It’s a Tight Squeeze for Catches

  • August 29, 2018

BY JAY GREENBERG

Pending any Princeton application for 120-minute games or the use of three footballs on the same play, opportunities for the tight end in 2018 appear to be, at first glance, a fit inside a tight window.

It is always with the best intentions that every year at this time we approach Bob Surace about getting a 6-4, 250-pound guy who runs precise routes, catches the ball without fail and can run over linebackers, more than just a couple completions per game. And it always the coach’s response that yes, each year Graham Adomitis becomes a better weapon than ever but…

“We have terrific receivers, running backs who can catch, and quarterbacks who can catch,’ said Coach Surace. “So [the ball] does get spread out more.

“You go to the guys where and when they are going to be open. But Graham looks excellent. When called on, he will be better than he was last year.”

So will be Jordan Argue and Alex Parkinson, senior wide-outs who probably would have already emerged as chief threats if they weren’t playing on a team that didn’t have Jesper Horsted, Stephen Carlson and Tiger Bech. In 2017, Horsted caught 92 balls and 14 touchdowns, Carlson 71 and 11, Bech 40 and 2.

Good thing that Adomitis loves to block as much as he loves to catch. Even better thing that Ivy coaches who study the video voted a tight end who caught 20 passes and 2 touchdowns to honorable mention All-Ivy in 2017. Underappreciated, Adomitis has not been. Underutilized, probably he has.

“He is the most fluid and technical route runner we have had at the position,” said tight end Coach Mike Willis. “Excellent hands and very smart.”

So this has become like having an innovative piece of artillery, firing it a couple times, and sending it right to the military history museum for buffs to admire for what it could have done.

That said, the goal is to win games by the best possible means and Adomitis is all in on that. “Nowadays you see teams using the tight end only in the passing or the running game but I try to be the most balanced I can be,” he says. Still, it would seem a shame if one of the most gifted tight ends in 149 years of Princeton football history would wind up being unremembered. Feet like these should wind up more than a footnote.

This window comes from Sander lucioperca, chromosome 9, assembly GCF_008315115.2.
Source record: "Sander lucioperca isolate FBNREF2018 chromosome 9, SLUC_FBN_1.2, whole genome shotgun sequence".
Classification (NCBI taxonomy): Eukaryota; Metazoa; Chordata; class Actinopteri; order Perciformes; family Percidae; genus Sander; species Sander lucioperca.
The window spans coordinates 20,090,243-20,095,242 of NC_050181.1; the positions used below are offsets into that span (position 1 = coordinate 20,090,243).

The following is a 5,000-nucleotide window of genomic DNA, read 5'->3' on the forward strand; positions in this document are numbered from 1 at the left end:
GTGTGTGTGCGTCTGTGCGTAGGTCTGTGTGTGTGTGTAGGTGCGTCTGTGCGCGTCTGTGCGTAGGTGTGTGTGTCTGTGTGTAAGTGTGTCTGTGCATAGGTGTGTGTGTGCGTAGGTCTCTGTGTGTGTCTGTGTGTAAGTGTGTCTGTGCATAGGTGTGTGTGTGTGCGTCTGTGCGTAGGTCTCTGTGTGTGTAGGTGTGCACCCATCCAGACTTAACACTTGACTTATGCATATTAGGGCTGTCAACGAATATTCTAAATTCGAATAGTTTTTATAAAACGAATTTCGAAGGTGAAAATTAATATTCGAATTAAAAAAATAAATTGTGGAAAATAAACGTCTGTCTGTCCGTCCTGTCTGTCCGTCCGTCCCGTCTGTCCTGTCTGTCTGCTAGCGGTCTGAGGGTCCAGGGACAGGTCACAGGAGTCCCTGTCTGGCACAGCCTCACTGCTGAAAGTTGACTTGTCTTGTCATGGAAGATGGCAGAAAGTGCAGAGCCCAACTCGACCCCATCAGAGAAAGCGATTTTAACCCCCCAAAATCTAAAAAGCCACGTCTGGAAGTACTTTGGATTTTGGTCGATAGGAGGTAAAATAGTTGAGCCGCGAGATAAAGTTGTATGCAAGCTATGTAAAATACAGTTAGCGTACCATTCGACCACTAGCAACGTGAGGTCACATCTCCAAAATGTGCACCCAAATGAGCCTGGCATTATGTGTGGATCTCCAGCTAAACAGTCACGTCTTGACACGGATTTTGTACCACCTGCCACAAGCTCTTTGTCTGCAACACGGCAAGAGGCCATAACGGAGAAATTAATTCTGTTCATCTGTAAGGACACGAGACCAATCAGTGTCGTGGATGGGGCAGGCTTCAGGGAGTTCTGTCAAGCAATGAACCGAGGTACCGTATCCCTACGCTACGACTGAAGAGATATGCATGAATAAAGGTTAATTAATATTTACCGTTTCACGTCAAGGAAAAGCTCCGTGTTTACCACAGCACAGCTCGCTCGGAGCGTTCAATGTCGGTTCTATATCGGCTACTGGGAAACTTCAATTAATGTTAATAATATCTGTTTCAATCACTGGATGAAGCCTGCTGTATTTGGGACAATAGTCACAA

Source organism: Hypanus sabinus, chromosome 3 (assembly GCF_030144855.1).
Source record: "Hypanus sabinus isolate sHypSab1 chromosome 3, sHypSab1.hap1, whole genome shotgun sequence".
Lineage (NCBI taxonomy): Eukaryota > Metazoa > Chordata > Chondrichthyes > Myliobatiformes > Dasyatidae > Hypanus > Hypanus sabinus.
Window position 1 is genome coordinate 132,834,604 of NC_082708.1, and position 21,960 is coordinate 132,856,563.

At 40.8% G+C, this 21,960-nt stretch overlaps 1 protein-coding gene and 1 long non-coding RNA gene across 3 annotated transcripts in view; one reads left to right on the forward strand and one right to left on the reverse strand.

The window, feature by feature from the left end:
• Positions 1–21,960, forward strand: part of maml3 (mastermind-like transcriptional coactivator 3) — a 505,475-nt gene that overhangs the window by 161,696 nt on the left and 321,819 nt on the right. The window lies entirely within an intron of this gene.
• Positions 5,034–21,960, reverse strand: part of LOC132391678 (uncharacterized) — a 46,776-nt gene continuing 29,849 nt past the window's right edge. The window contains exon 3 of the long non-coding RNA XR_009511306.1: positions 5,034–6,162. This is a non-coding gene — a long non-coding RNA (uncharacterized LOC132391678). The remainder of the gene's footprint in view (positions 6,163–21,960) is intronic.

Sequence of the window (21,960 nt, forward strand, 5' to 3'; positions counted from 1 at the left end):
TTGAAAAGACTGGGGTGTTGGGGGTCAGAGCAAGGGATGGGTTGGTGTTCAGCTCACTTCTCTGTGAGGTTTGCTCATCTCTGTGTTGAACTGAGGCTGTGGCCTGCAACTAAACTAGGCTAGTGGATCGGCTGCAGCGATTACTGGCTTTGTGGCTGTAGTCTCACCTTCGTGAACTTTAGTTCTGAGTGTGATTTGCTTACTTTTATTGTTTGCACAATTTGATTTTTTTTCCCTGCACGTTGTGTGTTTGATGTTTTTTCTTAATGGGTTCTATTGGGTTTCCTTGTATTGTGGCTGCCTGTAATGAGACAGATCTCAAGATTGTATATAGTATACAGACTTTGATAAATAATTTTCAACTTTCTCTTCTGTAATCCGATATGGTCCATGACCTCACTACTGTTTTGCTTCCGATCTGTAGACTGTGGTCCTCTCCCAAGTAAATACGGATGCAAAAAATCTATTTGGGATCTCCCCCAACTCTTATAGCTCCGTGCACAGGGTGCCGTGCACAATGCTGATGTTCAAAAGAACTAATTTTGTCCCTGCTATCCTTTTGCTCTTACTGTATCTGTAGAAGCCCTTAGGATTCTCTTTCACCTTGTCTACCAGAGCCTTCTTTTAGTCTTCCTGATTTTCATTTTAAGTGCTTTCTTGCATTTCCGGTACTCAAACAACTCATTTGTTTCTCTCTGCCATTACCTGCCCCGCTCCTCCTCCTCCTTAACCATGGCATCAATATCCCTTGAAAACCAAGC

And maybe they still will. Circumstances can change due to injury, a change of quarterback, or the full bloom of talent. Should Adomitis start to make like Mike Ditka–especially for a Pittsburgh guy like Graham (Central Catholic), all historic tight end references are required to be about Ditka–the senior figures to get the ball more often, and leave some bodies in his wake like ‘ol No. 89 did in those grainy films of yore. It is important to establish the threat of Adomitis on medium range routes because it will make Horsted, Carlson and even Charlie Volker coming out of the backfield that much more dangerous.

That’s a lot of poison flashing across the screens of seven Ivy defensive coordinators for them to swallow, with no good choice. The last guy you prioritize stopping can be the one who beats you.

“I always tell my guys, we have the most democratic offense in the world,” said Willis. “In 2013, when we set all-time Ivy League offense records, the best player was a quarterback (Quinn Epperly) who ran the football and a slot receiver (Roman Wilson) who caught 100 balls.

“In 2016, when we won again, our best player was John, for whom we found a million unique usages. Last year, we had an excellent drop-back quarterback (Chad Kanoff) and two outside receivers who became the focus of our offense.

“It’s been different people. So I tell guys, ‘If you demonstrate that you are the guy who is going to get himself open against man coverage and who is going to be in the right place against zone coverage, the football will naturally come your way.’

“The short answer to your question is Graham caught a lot of balls in the spring. And last year he caught more balls and touchdowns than tight ends have here in past years. I am thrilled with his progress. Obviously, those excellent wide receivers are back and we have an All-Ivy running back as well. But I would expect Graham to be very involved in the vast majority of the game, when it is appropriate.

“So yes, I would say he will get the ball more.”

Behind Adomitis is junior Sam Johnson, much more ready than he was a year ago, and behind Johnson are highly-recruited sophomores and freshmen bidding to be good enough in a couple years to make a case they, too, should get the ball more.  It will not be easy for these guys to get to that stage. The dual duties of the tight end make it arguably the toughest position on the field to learn.

With the help of big play fakes and the sell-out to the run that Lovett’s power demands of defenders, Adomitis got wide open for two touchdown passes as a sophomore. But a star hardly was born then, only been made, rep by rep, each year.

“Pass protect, run block, run routes, Graham is the model player,” said Willis.

He spent January through July getting a little stronger, quicker, bigger and was not the only talented and experienced Tiger to do so; the reason Princeton has a chance at an exceptional season. It’s the culture giving the Tigers that opportunity, not just their talents. While the team has some quick small guys, Mr. Smalls don’t fit. However many balls come his way, Adomitis will not be counting. Much more important to him is being counted upon.

“I want to consistently be a safety blanket for the quarterback,” he said. “Even if the number of times I am a target isn’t as high as the other positions. I want the highest completion percentage to be to me.”

[email protected]